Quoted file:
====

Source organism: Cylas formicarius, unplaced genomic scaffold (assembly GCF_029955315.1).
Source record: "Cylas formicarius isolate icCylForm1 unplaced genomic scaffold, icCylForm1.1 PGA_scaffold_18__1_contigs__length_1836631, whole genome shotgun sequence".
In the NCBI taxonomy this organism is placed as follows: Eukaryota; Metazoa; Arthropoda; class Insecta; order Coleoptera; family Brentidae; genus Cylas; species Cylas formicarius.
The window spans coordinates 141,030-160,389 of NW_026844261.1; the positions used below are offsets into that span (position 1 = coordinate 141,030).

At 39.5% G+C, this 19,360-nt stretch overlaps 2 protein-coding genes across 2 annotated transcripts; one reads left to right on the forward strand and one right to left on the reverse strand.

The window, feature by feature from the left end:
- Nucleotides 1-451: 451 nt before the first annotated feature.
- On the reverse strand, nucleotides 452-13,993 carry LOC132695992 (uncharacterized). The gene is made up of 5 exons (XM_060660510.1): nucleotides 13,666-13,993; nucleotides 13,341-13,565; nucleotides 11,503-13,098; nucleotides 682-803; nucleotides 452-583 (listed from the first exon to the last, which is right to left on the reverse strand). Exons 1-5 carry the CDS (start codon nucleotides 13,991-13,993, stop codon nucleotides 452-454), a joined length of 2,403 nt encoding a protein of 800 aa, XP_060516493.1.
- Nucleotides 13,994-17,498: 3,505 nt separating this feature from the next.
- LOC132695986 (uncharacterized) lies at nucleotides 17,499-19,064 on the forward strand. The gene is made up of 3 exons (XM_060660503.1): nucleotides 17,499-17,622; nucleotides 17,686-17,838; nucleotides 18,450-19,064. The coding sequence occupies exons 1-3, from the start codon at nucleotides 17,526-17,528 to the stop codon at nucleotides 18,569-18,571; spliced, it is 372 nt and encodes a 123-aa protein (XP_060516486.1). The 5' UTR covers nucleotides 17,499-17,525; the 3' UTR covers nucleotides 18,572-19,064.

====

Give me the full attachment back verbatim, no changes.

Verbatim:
Source organism: Cylas formicarius, unplaced genomic scaffold (assembly GCF_029955315.1).
Source record: "Cylas formicarius isolate icCylForm1 unplaced genomic scaffold, icCylForm1.1 PGA_scaffold_18__1_contigs__length_1836631, whole genome shotgun sequence".
In the NCBI taxonomy this organism is placed as follows: Eukaryota; Metazoa; Arthropoda; class Insecta; order Coleoptera; family Brentidae; genus Cylas; species Cylas formicarius.
The window spans coordinates 141,030-160,389 of NW_026844261.1; the positions used below are offsets into that span (position 1 = coordinate 141,030).

At 39.5% G+C, this 19,360-nt stretch overlaps 2 protein-coding genes across 2 annotated transcripts; one reads left to right on the forward strand and one right to left on the reverse strand.

The window, feature by feature from the left end:
- Nucleotides 1-451: 451 nt before the first annotated feature.
- On the reverse strand, nucleotides 452-13,993 carry LOC132695992 (uncharacterized). The gene is made up of 5 exons (XM_060660510.1): nucleotides 13,666-13,993; nucleotides 13,341-13,565; nucleotides 11,503-13,098; nucleotides 682-803; nucleotides 452-583 (listed from the first exon to the last, which is right to left on the reverse strand). Exons 1-5 carry the CDS (start codon nucleotides 13,991-13,993, stop codon nucleotides 452-454), a joined length of 2,403 nt encoding a protein of 800 aa, XP_060516493.1.
- Nucleotides 13,994-17,498: 3,505 nt separating this feature from the next.
- LOC132695986 (uncharacterized) lies at nucleotides 17,499-19,064 on the forward strand. The gene is made up of 3 exons (XM_060660503.1): nucleotides 17,499-17,622; nucleotides 17,686-17,838; nucleotides 18,450-19,064. The coding sequence occupies exons 1-3, from the start codon at nucleotides 17,526-17,528 to the stop codon at nucleotides 18,569-18,571; spliced, it is 372 nt and encodes a 123-aa protein (XP_060516486.1). The 5' UTR covers nucleotides 17,499-17,525; the 3' UTR covers nucleotides 18,572-19,064.